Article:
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    ABSTRACT: Small non-coding RNAs (sRNAs) are regarded as important regulators in prokaryotes and play essential roles in diverse cellular processes. Xanthomonas oryzae pathovar oryzae (Xoo) is an important plant pathogenic bacterium which causes serious bacterial blight of rice. However, little is known about the number, genomic distribution and biological functions of sRNAs in Xoo. Here, we performed a systematic screen to identify sRNAs in the Xoo strain PXO99. A total of 850 putative non-coding RNA sequences originated from intergenic and gene antisense regions were identified by cloning, of which 63 were also identified as sRNA candidates by computational prediction, thus were considered as Xoo sRNA candidates. Northern blot hybridization confirmed the size and expression of 6 sRNA candidates and other 2 cloned small RNA sequences, which were then added to the sRNA candidate list. We further examined the expression profiles of the eight sRNAs in an hfq deletion mutant and found that two of them showed drastically decreased expression levels, and another exhibited an Hfq-dependent transcript processing pattern. Deletion mutants were obtained for seven of the Northern confirmed sRNAs, but none of them exhibited obvious phenotypes. Comparison of the proteomic differences between three of the ΔsRNA mutants and the wild-type strain by two-dimensional gel electrophoresis (2-DE) analysis showed that these sRNAs are involved in multiple physiological and biochemical processes. We experimentally verified eight sRNAs in a genome-wide screen and uncovered three Hfq-dependent sRNAs in Xoo. Proteomics analysis revealed Xoo sRNAs may take part in various metabolic processes. Taken together, this work represents the first comprehensive screen and functional analysis of sRNAs in rice pathogenic bacteria and facilitates future studies on sRNA-mediated regulatory networks in this important phytopathogen.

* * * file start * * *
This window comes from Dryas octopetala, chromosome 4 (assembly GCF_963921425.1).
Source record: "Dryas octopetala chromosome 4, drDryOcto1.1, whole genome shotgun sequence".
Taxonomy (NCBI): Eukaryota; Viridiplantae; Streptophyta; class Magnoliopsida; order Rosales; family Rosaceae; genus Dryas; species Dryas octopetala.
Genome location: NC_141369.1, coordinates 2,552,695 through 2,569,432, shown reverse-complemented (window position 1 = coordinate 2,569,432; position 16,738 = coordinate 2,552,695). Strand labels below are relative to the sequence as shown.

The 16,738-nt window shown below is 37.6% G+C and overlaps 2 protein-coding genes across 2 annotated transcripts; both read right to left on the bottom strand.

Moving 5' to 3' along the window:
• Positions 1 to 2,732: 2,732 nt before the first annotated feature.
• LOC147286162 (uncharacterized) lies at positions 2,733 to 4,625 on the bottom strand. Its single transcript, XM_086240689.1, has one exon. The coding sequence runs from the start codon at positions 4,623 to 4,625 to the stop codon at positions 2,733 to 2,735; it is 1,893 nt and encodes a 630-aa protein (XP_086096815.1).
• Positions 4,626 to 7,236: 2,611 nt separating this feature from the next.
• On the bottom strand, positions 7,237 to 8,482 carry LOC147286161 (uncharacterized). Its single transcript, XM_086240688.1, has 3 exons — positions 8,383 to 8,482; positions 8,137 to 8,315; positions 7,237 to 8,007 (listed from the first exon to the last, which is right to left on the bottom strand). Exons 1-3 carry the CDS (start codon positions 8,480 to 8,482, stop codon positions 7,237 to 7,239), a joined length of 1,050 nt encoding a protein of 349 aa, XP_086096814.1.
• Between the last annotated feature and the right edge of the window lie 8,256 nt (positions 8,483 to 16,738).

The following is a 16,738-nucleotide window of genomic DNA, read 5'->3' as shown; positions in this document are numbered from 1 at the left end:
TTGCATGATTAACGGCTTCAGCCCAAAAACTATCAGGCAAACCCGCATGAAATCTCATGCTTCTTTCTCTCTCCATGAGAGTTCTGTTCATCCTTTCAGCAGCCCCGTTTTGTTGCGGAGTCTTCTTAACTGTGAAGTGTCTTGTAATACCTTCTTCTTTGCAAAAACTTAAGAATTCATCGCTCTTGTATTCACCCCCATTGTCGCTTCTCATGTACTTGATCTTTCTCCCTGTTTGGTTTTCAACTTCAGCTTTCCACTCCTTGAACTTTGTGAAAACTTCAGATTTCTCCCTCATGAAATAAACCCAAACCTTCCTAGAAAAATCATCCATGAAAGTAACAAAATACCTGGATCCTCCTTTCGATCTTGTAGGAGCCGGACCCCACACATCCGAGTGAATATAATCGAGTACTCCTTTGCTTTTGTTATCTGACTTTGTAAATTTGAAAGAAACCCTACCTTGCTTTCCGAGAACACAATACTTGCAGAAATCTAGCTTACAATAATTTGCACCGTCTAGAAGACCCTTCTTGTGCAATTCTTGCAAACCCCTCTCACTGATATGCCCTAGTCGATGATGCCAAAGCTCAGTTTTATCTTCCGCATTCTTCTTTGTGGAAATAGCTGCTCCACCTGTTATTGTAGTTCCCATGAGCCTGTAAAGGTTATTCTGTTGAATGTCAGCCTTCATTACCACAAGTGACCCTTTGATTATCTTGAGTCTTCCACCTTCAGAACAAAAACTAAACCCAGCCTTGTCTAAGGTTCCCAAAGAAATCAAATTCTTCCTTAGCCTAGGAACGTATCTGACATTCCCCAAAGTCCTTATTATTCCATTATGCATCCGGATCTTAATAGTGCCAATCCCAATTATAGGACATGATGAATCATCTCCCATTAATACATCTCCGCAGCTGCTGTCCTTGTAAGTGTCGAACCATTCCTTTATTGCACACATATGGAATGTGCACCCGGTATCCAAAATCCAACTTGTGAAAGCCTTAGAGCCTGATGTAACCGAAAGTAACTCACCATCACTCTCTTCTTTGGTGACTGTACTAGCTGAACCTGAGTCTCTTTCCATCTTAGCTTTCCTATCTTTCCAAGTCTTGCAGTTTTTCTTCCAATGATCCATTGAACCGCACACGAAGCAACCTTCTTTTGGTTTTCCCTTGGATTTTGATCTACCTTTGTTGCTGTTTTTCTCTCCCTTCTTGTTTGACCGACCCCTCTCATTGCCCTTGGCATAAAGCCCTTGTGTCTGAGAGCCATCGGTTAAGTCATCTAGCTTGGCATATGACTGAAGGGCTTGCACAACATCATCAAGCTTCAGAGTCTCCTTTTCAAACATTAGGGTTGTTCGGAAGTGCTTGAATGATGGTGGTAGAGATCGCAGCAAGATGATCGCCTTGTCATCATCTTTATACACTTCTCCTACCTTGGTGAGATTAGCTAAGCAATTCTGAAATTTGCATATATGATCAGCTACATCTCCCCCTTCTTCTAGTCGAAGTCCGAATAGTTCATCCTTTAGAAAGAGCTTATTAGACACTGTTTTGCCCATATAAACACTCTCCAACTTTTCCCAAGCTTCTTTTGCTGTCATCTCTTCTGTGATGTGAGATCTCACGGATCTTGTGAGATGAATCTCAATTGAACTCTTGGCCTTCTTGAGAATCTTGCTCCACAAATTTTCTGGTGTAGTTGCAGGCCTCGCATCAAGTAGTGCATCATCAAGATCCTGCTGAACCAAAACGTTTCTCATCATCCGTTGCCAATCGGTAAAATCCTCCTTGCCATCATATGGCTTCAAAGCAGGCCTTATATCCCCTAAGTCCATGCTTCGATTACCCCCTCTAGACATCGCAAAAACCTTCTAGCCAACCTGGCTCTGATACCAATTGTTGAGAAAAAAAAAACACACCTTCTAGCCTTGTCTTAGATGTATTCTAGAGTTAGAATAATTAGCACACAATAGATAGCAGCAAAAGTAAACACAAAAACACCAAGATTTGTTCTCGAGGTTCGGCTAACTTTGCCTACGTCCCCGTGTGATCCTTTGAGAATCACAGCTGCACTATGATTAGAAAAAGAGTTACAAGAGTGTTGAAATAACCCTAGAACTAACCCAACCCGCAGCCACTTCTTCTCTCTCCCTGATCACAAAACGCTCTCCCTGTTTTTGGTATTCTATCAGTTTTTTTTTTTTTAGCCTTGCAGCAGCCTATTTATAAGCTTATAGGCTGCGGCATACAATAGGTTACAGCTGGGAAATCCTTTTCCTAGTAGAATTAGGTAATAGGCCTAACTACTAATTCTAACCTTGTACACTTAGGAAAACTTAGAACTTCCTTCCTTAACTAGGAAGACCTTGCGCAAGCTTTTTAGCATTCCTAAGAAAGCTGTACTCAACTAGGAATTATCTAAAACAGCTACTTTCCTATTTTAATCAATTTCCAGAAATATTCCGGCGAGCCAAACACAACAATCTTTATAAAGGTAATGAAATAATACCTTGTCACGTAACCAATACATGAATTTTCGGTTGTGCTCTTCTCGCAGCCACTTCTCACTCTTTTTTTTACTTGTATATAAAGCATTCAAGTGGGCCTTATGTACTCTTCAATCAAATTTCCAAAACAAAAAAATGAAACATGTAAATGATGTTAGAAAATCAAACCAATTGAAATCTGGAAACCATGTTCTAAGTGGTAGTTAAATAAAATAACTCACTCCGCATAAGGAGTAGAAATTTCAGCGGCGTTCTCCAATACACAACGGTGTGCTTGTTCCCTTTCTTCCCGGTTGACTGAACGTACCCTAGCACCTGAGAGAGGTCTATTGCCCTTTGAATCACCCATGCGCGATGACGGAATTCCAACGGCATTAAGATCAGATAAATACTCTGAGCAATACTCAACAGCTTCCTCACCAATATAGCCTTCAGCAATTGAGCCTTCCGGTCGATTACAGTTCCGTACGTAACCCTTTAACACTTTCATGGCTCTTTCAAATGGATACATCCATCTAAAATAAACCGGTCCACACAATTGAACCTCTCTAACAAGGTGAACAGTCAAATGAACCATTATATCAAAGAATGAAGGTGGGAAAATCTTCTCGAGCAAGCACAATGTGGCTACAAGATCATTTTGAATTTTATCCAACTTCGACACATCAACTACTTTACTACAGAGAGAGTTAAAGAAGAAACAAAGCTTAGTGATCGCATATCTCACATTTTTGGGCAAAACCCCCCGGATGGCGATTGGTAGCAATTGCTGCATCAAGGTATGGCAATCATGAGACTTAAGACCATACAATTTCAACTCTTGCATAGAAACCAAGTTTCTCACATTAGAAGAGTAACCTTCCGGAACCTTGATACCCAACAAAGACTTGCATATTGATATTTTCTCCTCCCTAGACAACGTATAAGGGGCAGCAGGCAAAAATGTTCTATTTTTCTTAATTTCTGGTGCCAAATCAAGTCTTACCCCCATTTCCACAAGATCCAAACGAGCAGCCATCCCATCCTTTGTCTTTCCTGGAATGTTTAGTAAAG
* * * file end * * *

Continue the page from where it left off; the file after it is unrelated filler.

BMC Genomics 01/2011; 12:87. · 4.40 Impact Factor
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    ABSTRACT: As one of the largest gene families, F-box domain proteins have important roles in regulating various developmental processes and stress responses. In this study, we have investigated a rice F-box domain gene, MAIF1. The MAIF1 protein is mainly localized in the plasma membrane and nucleus. MAIF1 expression is induced rapidly and strongly by abscisic acid (ABA) and abiotic stresses. MAIF1 expression is also induced in root tips by sucrose, independent of its hydrolytic hexose products, glucose and fructose, and the plant hormones auxin and cytokinin. Overexpression of MAIF1 reduces rice ABA sensitivity and abiotic stress tolerance and promotes rice root growth. These results suggest that MAIF1 is involved in multiple signaling pathways in regulating root growth. Growth restraint in plants is an acclimatization strategy against abiotic stress. Our results also suggest that MAIF1 plays the negative role in response to abiotic stress possibly by regulating root growth.
    Molecular Plant 11/2010; 4(1):190-7. · 6.13 Impact Factor